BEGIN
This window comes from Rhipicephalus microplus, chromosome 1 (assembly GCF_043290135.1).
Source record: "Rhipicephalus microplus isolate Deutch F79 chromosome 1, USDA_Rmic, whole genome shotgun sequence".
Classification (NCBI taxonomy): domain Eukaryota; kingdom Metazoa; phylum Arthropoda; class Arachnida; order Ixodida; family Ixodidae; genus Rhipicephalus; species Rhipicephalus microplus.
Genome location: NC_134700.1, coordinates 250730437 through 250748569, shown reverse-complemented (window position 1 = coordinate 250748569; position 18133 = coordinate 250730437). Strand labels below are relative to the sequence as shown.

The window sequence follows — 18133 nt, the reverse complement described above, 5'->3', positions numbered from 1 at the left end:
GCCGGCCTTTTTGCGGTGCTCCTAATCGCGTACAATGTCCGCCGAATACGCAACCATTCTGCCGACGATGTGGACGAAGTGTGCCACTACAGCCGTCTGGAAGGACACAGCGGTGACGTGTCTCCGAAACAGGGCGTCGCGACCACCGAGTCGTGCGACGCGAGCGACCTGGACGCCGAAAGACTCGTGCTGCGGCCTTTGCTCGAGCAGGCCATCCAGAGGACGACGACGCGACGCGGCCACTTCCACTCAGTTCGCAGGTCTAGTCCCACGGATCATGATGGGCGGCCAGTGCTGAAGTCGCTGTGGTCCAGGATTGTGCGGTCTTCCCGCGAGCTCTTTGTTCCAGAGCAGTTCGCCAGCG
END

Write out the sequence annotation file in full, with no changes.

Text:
This window comes from Rhipicephalus microplus, chromosome 1 (assembly GCF_043290135.1).
Source record: "Rhipicephalus microplus isolate Deutch F79 chromosome 1, USDA_Rmic, whole genome shotgun sequence".
Classification (NCBI taxonomy): domain Eukaryota; kingdom Metazoa; phylum Arthropoda; class Arachnida; order Ixodida; family Ixodidae; genus Rhipicephalus; species Rhipicephalus microplus.
Genome location: NC_134700.1, coordinates 250730437 through 250748569, shown reverse-complemented (window position 1 = coordinate 250748569; position 18133 = coordinate 250730437). Strand labels below are relative to the sequence as shown.

The window sequence follows — 18133 nt, the reverse complement described above, 5'->3', positions numbered from 1 at the left end:
GCCGGCCTTTTTGCGGTGCTCCTAATCGCGTACAATGTCCGCCGAATACGCAACCATTCTGCCGACGATGTGGACGAAGTGTGCCACTACAGCCGTCTGGAAGGACACAGCGGTGACGTGTCTCCGAAACAGGGCGTCGCGACCACCGAGTCGTGCGACGCGAGCGACCTGGACGCCGAAAGACTCGTGCTGCGGCCTTTGCTCGAGCAGGCCATCCAGAGGACGACGACGCGACGCGGCCACTTCCACTCAGTTCGCAGGTCTAGTCCCACGGATCATGATGGGCGGCCAGTGCTGAAGTCGCTGTGGTCCAGGATTGTGCGGTCTTCCCGCGAGCTCTTTGTTCCAGAGCAGTTCGCCAGCG